• What are the problems associated with frequent visitors?
science focus effects of reintroducing the gray wolf to yellowstone national park
Science Focus: Effects of Reintroducing the Gray Wolf to Yellowstone National Park
  • The gray wolf was reintroduced to Yellowstone and this produced ecological ripples.
  • Explain the effect on elks, grizzly bears, scavengers, trees.
  • Explain the effect of the tree change to birds and waterways.
  • Explain the effect on coyotes and the trickle down effect of this change.
  • How are the wolves affected by the dogs brought into the park by visitors?
nature reserves occupy only a small part of the earth s land
Nature Reserves Occupy Only a Small Part of the Earth’s Land
  • Only 12% of the earth’s land is protected strickly or partially.
  • What are eco-philanthropists doing?
  • What are U.S. Land Trusts groups doing?
designing and connecting nature reserves
Designing and Connecting Nature Reserves
  • Large versus small reserves
  • The buffer zone concept
habitat corridors
Habitat Corridors
  • Habitat corridors between isolated reserves
    • Advantages
    • Disadvantages
case study costa rica a global conservation leader
Case Study: Costa Rica—A Global Conservation Leader
  • What is the size of Costa Rica?
  • Why is it considered a superpower of biodiversity?
  • What is the largest source of income for Costa Rica?
  • How has the government aided in the development of biodiversity in Costa Rica?
protecting wilderness is an important way to preserve biodiversity
Protecting Wilderness Is an Important Way to Preserve Biodiversity
  • Define wilderness.
  • What was Teddy Roosevelt’s contribution
  • 1964 US. Wilderness Act
  • Where are most of the U.S. wilderness areas?

How does the U.S. compare with other nations in terms of terrestrial land protected?

10 5 what is the ecosystem approach to sustaining biodiversity
10-5 What is the Ecosystem Approach to Sustaining Biodiversity?
  • Concept 10-5A We can help sustain biodiversity by identifying severely threatened areas and protecting those with high plant diversity and those where ecosystem services are being impaired.
  • Concept 10-5B Sustaining biodiversity will require a global effort to rehabilitate and restore damaged ecosystems.
10 5 what is the ecosystem approach to sustaining biodiversity 2
10-5 What is the Ecosystem Approach to Sustaining Biodiversity? (2)
  • Concept 10-5C Humans dominate most of the earth’s land, and preserving biodiversity will require sharing as much of it as possible with other species.
how can we protect ecosystems
How Can We Protect Ecosystems
  • Map ecosystems globally creating an inventory of species in each and the services they provide.
  • Locate and protect the hotspots – areas of highest diversity with endangered or threatened species.
  • Try to restore as many degraded ecosystems as possible.
  • Make development biodiversity friendly with tax breaks or write-offs and technical help for private landowners who agree to help protect endangered ecosystems.
protecting global biodiversity hot spots is an urgent priority
Protecting Global Biodiversity Hot Spots Is an Urgent Priority
  • Identify biodiversity hot spots rich in endangered species.
case study a biodiversity hot spot in east africa
Case Study: A Biodiversity Hot Spot in East Africa
  • Eastern Arc Mountains of Tanzania, Africa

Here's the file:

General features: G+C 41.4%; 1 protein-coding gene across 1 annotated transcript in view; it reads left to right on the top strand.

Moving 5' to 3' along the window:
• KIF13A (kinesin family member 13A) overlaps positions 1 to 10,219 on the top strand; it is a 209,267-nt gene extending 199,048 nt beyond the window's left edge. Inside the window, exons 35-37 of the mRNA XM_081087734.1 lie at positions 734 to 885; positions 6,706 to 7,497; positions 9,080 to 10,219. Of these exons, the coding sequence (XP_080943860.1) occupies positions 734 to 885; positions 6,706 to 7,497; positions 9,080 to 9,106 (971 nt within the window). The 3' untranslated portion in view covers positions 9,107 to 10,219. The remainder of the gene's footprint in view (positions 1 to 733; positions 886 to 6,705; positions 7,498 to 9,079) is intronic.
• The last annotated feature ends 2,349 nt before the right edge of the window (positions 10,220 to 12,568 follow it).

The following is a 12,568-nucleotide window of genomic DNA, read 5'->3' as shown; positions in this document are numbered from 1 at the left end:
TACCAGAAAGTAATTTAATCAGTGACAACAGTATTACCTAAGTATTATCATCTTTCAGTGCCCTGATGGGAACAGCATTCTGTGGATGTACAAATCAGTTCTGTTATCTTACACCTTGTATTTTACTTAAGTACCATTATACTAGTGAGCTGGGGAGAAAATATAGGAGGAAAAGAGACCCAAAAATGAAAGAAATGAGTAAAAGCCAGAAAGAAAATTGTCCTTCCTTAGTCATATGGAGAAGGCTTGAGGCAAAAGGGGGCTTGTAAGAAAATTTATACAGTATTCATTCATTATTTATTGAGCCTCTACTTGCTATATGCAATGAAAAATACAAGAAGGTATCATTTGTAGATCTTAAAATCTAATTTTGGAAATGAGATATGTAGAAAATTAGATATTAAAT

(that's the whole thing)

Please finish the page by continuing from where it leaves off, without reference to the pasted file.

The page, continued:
• Highest concentration of endangered species on earth
  • Threatened due to:
  • Killing of forests by farmers & loggers
  • Hunting
  • Fires
we can rehabilitate and restore ecosystems that we have damaged
We Can Rehabilitate and Restore Ecosystems That We Have Damaged
  • Study how natural ecosystems recover
    • Restoration
    • Rehabilitation
    • Replacement
    • Creating artificial ecosystems
we can rehabilitate and restore ecosystems that we have damaged55
We Can Rehabilitate and Restore Ecosystems That We Have Damaged
  • How to carry out most forms of ecological restoration and rehabilitation
    • Identify what caused the degradation
    • Stop the abuse
    • Reintroduce species, if possible
    • Protect from further degradation
science focus ecological restoration of a tropical dry forest in costa rica
Science Focus: Ecological Restoration of a Tropical Dry Forest in Costa Rica
  • Guanacaste National Park restoration project
    • World’s largest ecological restoration project
    • A small tropical dry forest that was burned, degraded and fragmented to be used as cattle ranches and farms.
will restoration encourage further destruction
Will Restoration Encourage Further Destruction?
  • Preventing ecosystem damage is cheaper and more effective than restoration.
  • About 5% of the earth’s land is preserved from the effects of human activities
we can share areas we dominate with other species
We Can Share Areas We Dominate With Other Species
  • Reconciliation or applied ecology
    • Conserve species diversity in areas where we live work and play.
    • Learn how to share with other species that we dominate.
    • Invent, establish and maintain new habitats.
    • Community-based conservation
      • Bluebird protection with special housing boxes
      • Berlin, Germany: rooftop gardens
      • San Francisco: Golden Gate Park
case study the blackfoot challenge reconciliation ecology in action
Case Study: The Blackfoot Challenge—Reconciliation Ecology in Action
  • 1970s: Blackfoot River Valley in Montana threatened by
    • Poor mining, logging, and grazing practices
    • Water and air pollution
    • Unsustainable commercial and residential development
  • Community meetings led to:
    • Weed-pulling parties
    • Nesting structures for waterfowl
    • Developed sustainable grazing systems